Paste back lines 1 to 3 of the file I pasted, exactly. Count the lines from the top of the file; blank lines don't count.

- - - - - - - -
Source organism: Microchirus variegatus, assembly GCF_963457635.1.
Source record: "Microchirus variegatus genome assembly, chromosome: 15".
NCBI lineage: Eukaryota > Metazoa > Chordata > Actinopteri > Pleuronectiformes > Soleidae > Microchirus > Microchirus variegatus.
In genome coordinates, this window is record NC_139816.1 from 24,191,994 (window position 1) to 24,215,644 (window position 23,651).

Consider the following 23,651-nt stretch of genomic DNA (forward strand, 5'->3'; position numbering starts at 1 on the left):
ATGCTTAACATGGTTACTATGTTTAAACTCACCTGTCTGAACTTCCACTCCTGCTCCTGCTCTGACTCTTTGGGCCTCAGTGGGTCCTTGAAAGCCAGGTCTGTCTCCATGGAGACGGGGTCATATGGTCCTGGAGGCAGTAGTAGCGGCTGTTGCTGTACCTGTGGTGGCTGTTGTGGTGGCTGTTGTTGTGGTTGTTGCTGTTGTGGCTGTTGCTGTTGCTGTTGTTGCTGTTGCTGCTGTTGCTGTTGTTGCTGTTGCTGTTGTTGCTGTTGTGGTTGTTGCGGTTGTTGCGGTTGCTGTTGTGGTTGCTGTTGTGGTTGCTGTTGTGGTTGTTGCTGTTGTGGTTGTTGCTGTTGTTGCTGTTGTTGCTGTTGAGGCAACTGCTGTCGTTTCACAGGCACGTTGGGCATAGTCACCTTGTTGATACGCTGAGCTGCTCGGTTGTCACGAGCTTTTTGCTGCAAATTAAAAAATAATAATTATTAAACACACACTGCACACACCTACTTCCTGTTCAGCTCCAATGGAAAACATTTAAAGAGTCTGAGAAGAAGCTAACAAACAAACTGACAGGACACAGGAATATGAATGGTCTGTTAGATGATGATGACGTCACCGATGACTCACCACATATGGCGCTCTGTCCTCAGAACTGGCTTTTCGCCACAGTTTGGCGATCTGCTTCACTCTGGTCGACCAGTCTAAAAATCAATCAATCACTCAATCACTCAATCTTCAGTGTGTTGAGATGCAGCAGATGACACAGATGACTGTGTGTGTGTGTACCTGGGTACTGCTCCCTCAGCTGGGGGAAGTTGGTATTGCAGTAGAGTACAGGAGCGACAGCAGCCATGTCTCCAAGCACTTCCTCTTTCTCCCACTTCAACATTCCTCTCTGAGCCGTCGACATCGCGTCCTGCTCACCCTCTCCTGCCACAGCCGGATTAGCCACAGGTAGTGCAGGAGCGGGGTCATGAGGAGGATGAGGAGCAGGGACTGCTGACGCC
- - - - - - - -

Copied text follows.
Source organism: Microchirus variegatus, assembly GCF_963457635.1.
Source record: "Microchirus variegatus genome assembly, chromosome: 15".
NCBI lineage: Eukaryota > Metazoa > Chordata > Actinopteri > Pleuronectiformes > Soleidae > Microchirus > Microchirus variegatus.